If America's economy falls into a long slump, then of course politicians should grasp the fiscal lever. That is one way to reduce the pressure for extreme monetary easing. Cash-strapped consumers in depreciating houses might respond more forcefully to tax cuts than lower interest rates. And if the mortgage mess gets bad enough, a public bail-out—say by using institutions such as the Federal Housing Administration—may prove a less damaging palliative than heavy-handed government rewriting of mortgage contracts.

But none of this means it is right to act now. With private spending weakening, not slumping, there is no case for a fiscal offset. Although America's budget deficit, at 1.2% of GDP, is not enormous, the room for manoeuvre is smaller than in 2001, when Mr Bush sold his tax cuts as a stimulus. Partly as a result, Congress is contemplating only modest actions—such as a tax rebate, more food stamps, perhaps some infrastructure spending. It is likely to be a vain exercise: unnecessary if the downturn is mild, but insufficient to deal with a truly dire mess. Like good doctors, policymakers ought to plan for the worst. But, for now, they should keep their strongest pills locked away.

http://www.economist.com/opinion/displa ... d=10430273
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Post by Corlyss_D » Fri Jan 04, 2008 8:07 pm

The oil price

Peak nationalism
Jan 3rd 2008
From The Economist print edition


Oil keeps getting more expensive—but not because it is running out

NEW YEAR'S EVE has been and gone, but for oilmen, the party continues. On January 2nd, helped across the line by a New York trader eager for bragging rights, the first business day of the year, the price of their product topped $100 a barrel for the first time. Oil is now almost five times more expensive than it was at the beginning of 2002.

Image

It would be natural to assume that ever increasing price reflects ever greater scarcity. And so it does, in a sense. Booming bits of the world, such as China, India and the Middle East have seen demand for oil grow with their economies. Meanwhile, Western oil firms, in particular, are struggling to produce any more of the stuff than they did two or three years ago. That has left little spare production capacity and, in America at least, dwindling stocks. Every time a tempest brews in the Gulf of Mexico or dark clouds appear on the political horizon in the Middle East, jittery markets have pushed prices higher. This week, it was a cold snap in America and turmoil in Nigeria that helped the price reach three figures.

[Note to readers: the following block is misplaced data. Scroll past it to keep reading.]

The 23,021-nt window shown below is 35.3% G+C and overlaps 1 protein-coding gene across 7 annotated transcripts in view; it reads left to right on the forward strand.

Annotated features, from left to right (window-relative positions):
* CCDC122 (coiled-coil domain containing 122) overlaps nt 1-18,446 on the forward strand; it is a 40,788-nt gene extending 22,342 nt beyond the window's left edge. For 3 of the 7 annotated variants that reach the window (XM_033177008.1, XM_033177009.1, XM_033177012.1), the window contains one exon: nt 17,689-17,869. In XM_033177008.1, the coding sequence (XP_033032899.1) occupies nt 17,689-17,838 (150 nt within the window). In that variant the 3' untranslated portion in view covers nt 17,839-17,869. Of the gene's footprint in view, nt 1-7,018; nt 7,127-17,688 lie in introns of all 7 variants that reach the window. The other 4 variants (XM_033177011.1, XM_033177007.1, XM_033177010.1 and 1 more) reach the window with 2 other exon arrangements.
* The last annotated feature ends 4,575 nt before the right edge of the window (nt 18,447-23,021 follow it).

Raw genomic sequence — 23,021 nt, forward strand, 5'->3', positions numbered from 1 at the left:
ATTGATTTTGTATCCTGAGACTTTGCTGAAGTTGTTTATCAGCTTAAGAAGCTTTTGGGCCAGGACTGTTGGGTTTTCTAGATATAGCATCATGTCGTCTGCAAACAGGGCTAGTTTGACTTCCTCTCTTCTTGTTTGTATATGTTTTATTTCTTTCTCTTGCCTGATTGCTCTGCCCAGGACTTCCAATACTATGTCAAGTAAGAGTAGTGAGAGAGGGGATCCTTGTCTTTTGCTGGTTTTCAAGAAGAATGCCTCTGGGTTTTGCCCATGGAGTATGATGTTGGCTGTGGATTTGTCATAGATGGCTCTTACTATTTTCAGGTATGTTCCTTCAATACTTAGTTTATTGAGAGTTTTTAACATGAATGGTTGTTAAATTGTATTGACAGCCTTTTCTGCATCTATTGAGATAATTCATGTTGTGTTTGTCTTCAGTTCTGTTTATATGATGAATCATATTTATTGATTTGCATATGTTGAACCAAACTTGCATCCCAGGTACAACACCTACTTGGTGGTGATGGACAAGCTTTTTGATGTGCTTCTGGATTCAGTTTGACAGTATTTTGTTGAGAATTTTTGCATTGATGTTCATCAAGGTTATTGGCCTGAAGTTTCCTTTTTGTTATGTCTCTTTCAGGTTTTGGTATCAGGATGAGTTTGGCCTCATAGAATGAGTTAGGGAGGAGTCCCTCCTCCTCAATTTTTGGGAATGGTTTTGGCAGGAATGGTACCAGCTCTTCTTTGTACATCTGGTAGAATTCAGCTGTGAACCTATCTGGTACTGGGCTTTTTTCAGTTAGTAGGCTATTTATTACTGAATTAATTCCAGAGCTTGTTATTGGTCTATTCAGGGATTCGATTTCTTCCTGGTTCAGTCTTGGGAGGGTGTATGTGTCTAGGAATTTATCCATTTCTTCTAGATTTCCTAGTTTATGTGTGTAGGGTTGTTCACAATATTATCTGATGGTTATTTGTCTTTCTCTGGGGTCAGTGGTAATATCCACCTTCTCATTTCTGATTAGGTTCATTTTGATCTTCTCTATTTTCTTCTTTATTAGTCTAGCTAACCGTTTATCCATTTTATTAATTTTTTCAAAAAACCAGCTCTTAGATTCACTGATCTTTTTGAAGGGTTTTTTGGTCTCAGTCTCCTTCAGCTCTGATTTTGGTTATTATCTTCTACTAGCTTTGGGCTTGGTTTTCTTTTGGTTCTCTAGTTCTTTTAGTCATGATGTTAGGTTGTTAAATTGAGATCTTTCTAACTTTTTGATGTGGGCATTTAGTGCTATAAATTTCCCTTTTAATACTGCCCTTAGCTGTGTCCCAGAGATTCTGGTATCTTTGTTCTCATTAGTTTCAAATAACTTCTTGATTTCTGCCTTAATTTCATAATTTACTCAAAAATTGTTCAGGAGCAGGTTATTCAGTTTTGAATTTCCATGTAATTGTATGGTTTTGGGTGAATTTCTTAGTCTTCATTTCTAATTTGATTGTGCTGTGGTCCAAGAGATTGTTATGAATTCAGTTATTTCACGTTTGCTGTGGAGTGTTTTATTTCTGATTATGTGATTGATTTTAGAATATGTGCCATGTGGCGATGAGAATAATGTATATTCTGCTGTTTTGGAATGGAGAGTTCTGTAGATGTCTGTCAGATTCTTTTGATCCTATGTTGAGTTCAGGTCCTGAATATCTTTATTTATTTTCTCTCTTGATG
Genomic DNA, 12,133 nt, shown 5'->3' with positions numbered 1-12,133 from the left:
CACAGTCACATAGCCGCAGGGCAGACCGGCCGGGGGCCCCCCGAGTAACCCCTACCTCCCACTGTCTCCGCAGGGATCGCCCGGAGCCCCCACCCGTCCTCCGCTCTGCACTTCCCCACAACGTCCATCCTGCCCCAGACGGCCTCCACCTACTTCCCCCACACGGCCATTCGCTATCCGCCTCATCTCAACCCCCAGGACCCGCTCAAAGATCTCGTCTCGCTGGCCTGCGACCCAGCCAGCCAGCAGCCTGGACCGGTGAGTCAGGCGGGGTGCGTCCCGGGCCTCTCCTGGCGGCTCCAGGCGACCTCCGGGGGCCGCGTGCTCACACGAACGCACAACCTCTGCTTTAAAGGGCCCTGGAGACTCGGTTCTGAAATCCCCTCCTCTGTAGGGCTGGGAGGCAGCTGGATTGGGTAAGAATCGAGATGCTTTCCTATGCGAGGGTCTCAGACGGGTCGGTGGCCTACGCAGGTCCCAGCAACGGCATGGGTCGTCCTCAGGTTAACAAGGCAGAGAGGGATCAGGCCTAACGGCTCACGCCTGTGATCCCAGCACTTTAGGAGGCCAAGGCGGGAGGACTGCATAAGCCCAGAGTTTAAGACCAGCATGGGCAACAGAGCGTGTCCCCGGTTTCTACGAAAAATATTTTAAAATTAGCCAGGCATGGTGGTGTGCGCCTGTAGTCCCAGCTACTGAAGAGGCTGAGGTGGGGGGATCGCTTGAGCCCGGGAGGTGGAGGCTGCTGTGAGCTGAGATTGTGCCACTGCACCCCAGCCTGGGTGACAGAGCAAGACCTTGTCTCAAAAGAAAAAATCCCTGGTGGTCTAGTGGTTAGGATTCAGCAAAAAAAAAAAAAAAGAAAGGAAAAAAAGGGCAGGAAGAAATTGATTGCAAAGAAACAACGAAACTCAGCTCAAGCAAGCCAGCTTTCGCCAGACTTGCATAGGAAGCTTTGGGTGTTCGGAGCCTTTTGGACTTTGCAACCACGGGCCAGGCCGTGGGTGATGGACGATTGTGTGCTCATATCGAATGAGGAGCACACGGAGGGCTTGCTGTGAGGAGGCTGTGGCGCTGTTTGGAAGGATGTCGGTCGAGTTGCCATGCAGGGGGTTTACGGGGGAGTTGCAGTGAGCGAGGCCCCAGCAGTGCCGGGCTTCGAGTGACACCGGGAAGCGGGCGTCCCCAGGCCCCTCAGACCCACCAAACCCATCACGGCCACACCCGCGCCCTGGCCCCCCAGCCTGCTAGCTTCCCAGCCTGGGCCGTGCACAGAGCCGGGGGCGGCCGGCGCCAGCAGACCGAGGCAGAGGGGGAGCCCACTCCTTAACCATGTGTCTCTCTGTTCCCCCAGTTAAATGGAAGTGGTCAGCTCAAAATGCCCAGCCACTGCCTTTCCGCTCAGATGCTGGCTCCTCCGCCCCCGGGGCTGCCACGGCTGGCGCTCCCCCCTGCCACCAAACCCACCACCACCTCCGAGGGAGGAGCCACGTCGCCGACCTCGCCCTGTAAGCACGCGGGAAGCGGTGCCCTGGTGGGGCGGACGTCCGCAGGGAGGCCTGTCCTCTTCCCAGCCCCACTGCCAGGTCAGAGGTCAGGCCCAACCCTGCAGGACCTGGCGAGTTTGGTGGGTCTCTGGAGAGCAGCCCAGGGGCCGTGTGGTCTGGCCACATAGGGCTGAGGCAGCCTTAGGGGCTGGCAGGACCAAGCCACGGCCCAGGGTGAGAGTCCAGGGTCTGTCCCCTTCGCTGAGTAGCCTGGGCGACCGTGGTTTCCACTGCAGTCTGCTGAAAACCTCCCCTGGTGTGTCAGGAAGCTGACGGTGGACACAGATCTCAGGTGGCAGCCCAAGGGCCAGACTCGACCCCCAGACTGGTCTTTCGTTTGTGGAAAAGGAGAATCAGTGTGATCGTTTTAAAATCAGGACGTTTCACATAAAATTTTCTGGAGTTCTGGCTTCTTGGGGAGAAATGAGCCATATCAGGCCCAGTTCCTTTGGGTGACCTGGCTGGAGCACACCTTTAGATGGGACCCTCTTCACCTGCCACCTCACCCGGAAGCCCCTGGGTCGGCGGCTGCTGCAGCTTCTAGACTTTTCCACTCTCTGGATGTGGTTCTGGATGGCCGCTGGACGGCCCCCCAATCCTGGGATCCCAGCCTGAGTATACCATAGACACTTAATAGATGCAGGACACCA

No wonder, then, that the phrase “peak oil” has been gaining ground even faster than the oil price. With each extra dollar, the conviction grows that the planet has been wrung dry and will never be able to satisfy the thirst of a busy world.

Geography, not geology

Yet the fact that not enough oil is coming out of the ground does not mean not enough of it is there. There are many other explanations for the lacklustre response to the glaring price signal. For one thing, oil producers have tied their own hands. During the 1980s and 1990s, when the price was low and so were profits, they pared back hiring and investment to a minimum. Many ancillary firms that built rigs or collected seismic data shut up shop. Now oil firms want to increase their output again, they do not have the staff or equipment they need.

Worse, nowadays, new oil tends to be found in relatively inaccessible spots or in more unwieldy forms. That adds to the cost of extracting oil, because more engineers and more complex machinery are needed to exploit it—but the end of easy oil is a far remove from the jeremiads of peak-oilers. The gooey tar-sands of Canada contain almost as much oil as Saudi Arabia. Eventually, universities will churn out more geologists and shipyards more offshore platforms, though it will take a long time to make up for two decades of underinvestment.

The biggest impediment is political. Governments in almost all oil-rich countries, from Ecuador to Kazakhstan, are trying to win a greater share of the industry's bumper profits. That is natural enough, but they often deter private investment or exclude it altogether. The world's oil supply would increase markedly if Exxon Mobil and Royal Dutch Shell had freer access to Russia, Venezuela and Iran. In short, the world is facing not peak oil, but a pinnacle of nationalism.